"Move over Golf, how about a VW home power plant?
Like its cars, can Germany's smart grid network of Volkswagen
mini-generators win over Britain?"
Move over Audrey II, this is a real power plant.
"The system has the backing of the German government, which is pushing
Lichtblick’s model – and a similar venture between Honda and meter maker
Valliant – because it thinks switching to decentralised power units will
make it possible to shut down its nuclear reactors by 2022."
Steaming great dozy muppets.
Lets take out zero co2 emission plant and shut it down in favour of a
hydrocarbon based one even less efficient than any other we already have!
About the only thing they have in their favour is they can be used to
try and balance a grid made unstable by all the massively expensive and
Your usual drivel. Still living in the Lala land of the past.
You can't get your head around a new concept can you?
This has been on the cards for years. They will only operate at times of
peak demand and low electricity output.
There will always be a need for gas fired plant, this is just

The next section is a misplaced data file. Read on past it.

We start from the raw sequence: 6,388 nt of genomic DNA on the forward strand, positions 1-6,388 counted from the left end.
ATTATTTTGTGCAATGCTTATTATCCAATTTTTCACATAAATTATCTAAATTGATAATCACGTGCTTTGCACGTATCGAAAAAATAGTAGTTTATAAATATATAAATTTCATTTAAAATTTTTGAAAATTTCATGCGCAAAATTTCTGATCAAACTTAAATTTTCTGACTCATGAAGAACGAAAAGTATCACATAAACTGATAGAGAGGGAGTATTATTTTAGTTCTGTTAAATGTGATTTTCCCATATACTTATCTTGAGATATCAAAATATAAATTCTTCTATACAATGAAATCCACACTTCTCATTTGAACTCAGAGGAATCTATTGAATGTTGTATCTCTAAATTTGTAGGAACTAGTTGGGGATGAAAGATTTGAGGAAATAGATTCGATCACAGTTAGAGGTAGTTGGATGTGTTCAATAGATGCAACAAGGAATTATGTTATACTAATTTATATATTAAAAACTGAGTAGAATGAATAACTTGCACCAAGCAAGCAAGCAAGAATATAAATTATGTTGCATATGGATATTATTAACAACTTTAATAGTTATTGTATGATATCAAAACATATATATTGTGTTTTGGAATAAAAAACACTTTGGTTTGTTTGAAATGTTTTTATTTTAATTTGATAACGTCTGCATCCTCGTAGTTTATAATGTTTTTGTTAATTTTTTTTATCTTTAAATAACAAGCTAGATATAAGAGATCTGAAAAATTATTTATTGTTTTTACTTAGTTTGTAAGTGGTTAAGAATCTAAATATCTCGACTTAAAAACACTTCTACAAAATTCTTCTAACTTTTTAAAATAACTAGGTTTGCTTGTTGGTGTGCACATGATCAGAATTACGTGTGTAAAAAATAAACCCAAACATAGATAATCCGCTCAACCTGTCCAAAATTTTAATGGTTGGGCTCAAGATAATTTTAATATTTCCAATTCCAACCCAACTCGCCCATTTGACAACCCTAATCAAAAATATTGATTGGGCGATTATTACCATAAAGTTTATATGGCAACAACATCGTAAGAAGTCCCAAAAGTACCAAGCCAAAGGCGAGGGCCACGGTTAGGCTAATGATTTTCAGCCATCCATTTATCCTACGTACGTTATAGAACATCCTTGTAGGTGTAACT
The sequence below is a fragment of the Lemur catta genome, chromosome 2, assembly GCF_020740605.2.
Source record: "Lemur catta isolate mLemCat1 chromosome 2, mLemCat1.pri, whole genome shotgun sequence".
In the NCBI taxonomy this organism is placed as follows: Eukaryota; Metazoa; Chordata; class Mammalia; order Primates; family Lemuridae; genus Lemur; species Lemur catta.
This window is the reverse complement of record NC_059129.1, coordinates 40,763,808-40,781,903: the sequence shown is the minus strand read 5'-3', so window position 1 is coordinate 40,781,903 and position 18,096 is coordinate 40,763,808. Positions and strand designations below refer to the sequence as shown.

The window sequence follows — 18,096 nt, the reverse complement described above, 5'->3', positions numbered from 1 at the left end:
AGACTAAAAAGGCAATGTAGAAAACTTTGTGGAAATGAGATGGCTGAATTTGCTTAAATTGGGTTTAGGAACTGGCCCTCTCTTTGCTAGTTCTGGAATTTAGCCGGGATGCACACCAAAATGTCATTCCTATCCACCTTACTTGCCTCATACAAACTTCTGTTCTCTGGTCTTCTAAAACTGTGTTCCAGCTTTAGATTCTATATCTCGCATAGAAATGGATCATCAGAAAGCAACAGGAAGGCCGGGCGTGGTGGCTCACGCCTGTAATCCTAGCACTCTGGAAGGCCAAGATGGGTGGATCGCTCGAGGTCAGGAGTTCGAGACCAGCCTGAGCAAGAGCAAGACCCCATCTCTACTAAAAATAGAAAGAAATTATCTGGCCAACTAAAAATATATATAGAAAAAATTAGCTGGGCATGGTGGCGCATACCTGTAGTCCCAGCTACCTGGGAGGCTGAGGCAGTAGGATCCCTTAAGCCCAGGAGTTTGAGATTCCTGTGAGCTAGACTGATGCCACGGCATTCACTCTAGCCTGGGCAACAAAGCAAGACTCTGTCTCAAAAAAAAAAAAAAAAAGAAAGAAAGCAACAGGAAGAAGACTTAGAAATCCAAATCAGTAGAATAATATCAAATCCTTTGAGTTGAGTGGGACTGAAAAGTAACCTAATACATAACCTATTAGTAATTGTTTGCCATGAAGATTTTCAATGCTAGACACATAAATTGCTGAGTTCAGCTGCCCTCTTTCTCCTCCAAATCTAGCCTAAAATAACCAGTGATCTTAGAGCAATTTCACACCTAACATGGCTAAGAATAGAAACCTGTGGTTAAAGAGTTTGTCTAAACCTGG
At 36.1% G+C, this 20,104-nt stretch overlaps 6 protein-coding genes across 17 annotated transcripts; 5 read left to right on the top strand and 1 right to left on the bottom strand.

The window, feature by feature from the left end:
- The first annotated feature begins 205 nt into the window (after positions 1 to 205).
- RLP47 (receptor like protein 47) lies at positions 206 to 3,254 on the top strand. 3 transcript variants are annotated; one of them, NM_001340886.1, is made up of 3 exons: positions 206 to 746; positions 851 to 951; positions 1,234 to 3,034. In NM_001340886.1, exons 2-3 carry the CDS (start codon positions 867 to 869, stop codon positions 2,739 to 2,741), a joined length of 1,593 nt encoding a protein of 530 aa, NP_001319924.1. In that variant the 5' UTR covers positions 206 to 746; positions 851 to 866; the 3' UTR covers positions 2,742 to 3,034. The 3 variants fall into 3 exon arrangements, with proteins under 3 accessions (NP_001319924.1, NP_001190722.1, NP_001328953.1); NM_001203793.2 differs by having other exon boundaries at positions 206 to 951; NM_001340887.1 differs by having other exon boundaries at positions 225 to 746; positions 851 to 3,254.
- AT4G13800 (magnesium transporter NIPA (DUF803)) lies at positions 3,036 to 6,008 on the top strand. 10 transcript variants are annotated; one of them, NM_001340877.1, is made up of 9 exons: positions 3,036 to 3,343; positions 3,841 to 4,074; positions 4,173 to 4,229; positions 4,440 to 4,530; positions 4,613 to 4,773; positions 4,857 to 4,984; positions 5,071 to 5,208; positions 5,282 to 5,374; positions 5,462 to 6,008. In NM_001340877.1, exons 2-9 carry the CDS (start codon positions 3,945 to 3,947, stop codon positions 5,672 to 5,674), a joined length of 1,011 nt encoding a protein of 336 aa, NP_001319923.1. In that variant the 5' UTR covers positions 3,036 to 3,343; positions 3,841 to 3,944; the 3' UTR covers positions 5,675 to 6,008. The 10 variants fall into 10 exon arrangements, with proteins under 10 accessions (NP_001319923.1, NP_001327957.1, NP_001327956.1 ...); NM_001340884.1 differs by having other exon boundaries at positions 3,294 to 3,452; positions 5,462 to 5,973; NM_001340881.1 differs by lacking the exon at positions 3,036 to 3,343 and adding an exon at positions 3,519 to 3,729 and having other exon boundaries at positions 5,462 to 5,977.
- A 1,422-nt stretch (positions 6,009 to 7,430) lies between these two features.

microgeneration and is more efficient in that the power is used locally and
the heat in the home.
The idea works perfectly because home heat is needed in Winter when PV power
output is down.
All part of the Smart grid" system too.
It will come to be the standard instead of gas boilers.
Nuclear power is finished in sensible society. It always was a false path,
invented as byproduct of the nuclear weapons program. Inefficient, expensive
"Since May 2014, LichtBlick has been unable to offer any more 'ZuhauseKraft
werk' combined heat and power systems. LichtBlick had developed this innova
tive technology together with Volkswagen since 2009. Unfortunately, we were
unable to reach an agreement with VW as to the commercial future of the bu